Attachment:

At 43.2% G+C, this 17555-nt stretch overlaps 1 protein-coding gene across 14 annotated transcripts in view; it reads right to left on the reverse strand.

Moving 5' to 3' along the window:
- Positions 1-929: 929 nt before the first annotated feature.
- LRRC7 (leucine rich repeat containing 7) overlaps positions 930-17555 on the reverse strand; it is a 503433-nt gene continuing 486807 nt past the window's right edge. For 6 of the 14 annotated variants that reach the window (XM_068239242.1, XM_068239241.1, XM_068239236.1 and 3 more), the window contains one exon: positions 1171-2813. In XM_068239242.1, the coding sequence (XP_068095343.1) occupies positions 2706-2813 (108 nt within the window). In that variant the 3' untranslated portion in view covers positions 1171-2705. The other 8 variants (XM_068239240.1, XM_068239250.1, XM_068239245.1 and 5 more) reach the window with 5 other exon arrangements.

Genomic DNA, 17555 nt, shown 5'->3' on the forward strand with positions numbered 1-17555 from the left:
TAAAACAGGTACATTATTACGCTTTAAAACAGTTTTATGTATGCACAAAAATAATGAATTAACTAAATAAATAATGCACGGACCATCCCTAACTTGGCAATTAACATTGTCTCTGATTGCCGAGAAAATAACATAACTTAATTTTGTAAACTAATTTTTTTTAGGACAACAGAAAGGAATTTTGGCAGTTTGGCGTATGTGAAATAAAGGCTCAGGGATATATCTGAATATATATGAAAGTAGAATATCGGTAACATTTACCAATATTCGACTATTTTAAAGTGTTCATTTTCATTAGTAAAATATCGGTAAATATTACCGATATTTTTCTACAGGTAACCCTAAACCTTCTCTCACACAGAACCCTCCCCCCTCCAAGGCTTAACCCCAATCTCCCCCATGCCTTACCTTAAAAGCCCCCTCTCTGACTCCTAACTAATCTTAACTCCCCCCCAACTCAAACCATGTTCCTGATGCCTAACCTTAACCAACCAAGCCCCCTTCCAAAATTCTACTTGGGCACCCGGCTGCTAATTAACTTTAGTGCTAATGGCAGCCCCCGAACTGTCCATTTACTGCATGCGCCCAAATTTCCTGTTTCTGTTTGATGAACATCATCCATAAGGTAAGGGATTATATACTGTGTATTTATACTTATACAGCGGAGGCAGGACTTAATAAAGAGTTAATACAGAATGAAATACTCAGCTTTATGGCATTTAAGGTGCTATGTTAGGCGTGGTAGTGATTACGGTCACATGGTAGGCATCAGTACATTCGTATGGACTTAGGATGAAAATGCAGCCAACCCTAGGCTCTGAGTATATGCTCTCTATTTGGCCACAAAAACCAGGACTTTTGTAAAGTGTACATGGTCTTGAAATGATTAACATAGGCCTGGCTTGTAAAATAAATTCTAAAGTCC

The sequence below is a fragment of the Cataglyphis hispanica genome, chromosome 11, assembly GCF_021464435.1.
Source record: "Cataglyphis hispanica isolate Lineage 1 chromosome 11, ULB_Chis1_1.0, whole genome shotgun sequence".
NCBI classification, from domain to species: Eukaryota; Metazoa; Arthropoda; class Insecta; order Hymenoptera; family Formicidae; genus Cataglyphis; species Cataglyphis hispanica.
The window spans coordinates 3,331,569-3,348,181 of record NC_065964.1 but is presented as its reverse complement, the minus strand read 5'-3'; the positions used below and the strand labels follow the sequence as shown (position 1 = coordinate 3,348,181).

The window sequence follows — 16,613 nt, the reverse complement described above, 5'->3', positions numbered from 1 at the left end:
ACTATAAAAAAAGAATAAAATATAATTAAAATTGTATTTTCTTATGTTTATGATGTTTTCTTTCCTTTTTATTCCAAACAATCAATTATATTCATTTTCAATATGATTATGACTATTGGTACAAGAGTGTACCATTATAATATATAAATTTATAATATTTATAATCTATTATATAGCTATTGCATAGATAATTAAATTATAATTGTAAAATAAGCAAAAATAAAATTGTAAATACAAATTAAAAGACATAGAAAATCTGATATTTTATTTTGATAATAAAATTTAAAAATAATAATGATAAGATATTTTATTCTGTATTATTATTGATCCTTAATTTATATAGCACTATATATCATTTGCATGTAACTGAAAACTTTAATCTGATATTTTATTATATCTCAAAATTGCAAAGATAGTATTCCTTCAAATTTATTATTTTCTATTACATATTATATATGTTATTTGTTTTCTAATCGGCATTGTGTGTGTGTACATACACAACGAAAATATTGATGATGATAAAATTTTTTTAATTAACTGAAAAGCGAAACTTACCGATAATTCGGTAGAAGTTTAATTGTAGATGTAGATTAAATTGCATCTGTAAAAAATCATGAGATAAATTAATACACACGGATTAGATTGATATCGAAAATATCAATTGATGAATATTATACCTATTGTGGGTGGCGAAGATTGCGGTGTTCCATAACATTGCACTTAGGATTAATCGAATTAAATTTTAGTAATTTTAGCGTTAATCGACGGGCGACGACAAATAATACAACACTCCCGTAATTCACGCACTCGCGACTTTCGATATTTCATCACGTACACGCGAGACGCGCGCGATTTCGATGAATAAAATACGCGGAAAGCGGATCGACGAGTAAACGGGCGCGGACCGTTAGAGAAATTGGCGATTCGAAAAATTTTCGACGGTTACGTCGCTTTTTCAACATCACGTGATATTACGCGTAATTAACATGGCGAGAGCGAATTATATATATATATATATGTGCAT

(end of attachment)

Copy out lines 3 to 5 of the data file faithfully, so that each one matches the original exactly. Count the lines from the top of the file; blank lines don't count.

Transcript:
- Positions 1-929: 929 nt before the first annotated feature.
- LRRC7 (leucine rich repeat containing 7) overlaps positions 930-17555 on the reverse strand; it is a 503433-nt gene continuing 486807 nt past the window's right edge. For 6 of the 14 annotated variants that reach the window (XM_068239242.1, XM_068239241.1, XM_068239236.1 and 3 more), the window contains one exon: positions 1171-2813. In XM_068239242.1, the coding sequence (XP_068095343.1) occupies positions 2706-2813 (108 nt within the window). In that variant the 3' untranslated portion in view covers positions 1171-2705. The other 8 variants (XM_068239240.1, XM_068239250.1, XM_068239245.1 and 5 more) reach the window with 5 other exon arrangements.

Genomic DNA, 17555 nt, shown 5'->3' on the forward strand with positions numbered 1-17555 from the left: